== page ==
A. enthusiastic B. negative C positive D. sympathetic
A. Be well-organised.
B. Close with a Q & A.
C. Don’t be contradictory.
D. Bring it to a specific end
E. Speak slowly and pause.
F. Drop unnecessary words
Speaking to a group can be difficult, but listening to a bad speech is truly a tiresome task—especially when the speaker is confusing. Don’t want to confuse your audience? Follow these suggestions:
When it comes to understanding new information, the human brain needs a little time. First, we hear the words; then, we compare the new information to what we already know. If the two are different, we need to pause and think. But a breathless speaker never stops to let us think about what he or she is saying and risks confusing us. Slow it
Sometimes we all start a sentence one way and then switch directions, which is very difficult to follow. When you the audience confuse your listeners with opposing information, you leave the audience wondering what part of the information is right and what part they should remember. Instead of relying and keeping correcting yourself, work to get the facts clear and straight.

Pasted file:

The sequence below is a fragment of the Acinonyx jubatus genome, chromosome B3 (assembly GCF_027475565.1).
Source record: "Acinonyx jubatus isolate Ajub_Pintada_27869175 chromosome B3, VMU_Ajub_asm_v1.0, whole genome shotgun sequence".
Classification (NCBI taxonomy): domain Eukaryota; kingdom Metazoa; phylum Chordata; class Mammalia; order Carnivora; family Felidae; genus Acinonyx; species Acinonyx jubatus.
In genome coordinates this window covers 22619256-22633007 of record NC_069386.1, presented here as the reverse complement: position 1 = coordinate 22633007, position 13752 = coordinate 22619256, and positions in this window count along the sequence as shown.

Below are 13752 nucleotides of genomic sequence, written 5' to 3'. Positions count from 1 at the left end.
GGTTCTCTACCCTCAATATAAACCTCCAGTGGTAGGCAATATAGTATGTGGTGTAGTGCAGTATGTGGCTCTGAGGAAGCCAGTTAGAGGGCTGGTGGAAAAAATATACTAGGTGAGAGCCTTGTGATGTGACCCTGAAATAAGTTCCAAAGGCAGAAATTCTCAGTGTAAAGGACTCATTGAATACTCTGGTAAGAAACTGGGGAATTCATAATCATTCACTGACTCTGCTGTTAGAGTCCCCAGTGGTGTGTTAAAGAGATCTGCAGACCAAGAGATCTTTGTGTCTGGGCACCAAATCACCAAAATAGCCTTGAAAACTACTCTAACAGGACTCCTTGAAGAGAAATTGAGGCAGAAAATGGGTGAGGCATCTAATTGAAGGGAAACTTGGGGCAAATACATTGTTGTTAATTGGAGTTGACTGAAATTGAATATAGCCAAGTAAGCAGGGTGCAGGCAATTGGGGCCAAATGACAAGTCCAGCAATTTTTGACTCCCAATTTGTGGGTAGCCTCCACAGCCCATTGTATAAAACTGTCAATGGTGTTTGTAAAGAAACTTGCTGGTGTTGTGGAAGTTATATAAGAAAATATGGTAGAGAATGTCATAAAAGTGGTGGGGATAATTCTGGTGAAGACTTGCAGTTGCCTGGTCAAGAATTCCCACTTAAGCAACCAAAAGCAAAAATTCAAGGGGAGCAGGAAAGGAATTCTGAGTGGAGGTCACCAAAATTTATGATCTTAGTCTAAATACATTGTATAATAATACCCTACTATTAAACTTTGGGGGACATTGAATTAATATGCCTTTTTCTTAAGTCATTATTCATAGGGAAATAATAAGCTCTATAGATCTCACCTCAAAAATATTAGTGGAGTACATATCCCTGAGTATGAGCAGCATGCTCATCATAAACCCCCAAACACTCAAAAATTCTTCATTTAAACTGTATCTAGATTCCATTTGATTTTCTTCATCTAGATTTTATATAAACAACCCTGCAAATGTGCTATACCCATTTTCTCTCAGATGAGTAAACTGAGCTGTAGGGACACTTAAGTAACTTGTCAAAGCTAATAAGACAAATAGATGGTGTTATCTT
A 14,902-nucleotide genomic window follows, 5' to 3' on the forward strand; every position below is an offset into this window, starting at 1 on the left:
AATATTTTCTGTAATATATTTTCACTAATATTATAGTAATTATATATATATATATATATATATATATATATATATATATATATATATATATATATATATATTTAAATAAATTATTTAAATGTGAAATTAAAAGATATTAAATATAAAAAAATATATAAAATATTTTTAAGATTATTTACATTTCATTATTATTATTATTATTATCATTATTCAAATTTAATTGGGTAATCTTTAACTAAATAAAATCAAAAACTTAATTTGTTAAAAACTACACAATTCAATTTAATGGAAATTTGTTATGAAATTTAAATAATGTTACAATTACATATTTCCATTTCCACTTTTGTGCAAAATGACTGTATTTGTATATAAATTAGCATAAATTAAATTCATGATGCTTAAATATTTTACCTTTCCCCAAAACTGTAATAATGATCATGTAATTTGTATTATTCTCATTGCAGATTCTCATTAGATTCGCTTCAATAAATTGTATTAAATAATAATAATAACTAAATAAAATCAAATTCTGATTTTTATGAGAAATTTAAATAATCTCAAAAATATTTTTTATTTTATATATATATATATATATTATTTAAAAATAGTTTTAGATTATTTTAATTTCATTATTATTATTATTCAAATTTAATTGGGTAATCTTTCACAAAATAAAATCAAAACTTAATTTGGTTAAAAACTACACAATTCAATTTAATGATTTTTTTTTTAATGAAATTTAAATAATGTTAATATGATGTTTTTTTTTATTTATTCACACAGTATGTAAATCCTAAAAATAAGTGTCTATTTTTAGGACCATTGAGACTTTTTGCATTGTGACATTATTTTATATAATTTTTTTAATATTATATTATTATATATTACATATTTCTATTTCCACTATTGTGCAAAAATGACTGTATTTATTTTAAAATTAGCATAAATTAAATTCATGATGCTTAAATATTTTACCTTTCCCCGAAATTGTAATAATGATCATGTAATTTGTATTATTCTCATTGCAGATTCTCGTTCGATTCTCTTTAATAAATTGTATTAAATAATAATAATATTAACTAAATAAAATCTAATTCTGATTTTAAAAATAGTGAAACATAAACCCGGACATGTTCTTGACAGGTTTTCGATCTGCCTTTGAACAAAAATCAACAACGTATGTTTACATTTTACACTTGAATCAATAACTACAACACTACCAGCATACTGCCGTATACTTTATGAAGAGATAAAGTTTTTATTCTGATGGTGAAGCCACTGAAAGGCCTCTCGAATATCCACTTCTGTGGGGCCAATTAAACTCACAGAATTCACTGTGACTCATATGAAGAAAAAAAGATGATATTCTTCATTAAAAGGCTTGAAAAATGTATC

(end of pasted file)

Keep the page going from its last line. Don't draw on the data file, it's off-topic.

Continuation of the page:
Jumping from point to point as it comes to your mind puts the onus (责任）on your listeners to make up for your lack of organisation. And it’s confusing for them to listen, reorganise, and figure out what you’re saying all at once. But going smoothly from one point to the next helps them understand information more easily. You can arrange things from beginning to end, small to large, top to bottom or by some other order. Just be sure to organise.
Repeated use of um, ah, like, you know and some other useless noises can drive an audience crazy. It makes the speaker sound uncertain and unprepared, and it can leave listeners so annoyed that they can’t pay attention. Recently I attended a speech that was marked by so many ums that audience members were rolling their eyes. Was anybody grasping the intended message? Um, probably not.
Many speakers finish up their speeches with question-and-answer (Q & A) sessions, but some let the Q & A go on without a clear end. The audience is often left confused about whether the meeting is over and when they can get up and leave. Do your listeners a favour by setting a time limit on questions, and close your speech with a specific signal—even if it’s something simple like, “If you have any more questions, you know where to reach me.”
Or even more to the point, conclude your speech with “Thanks for your time. ”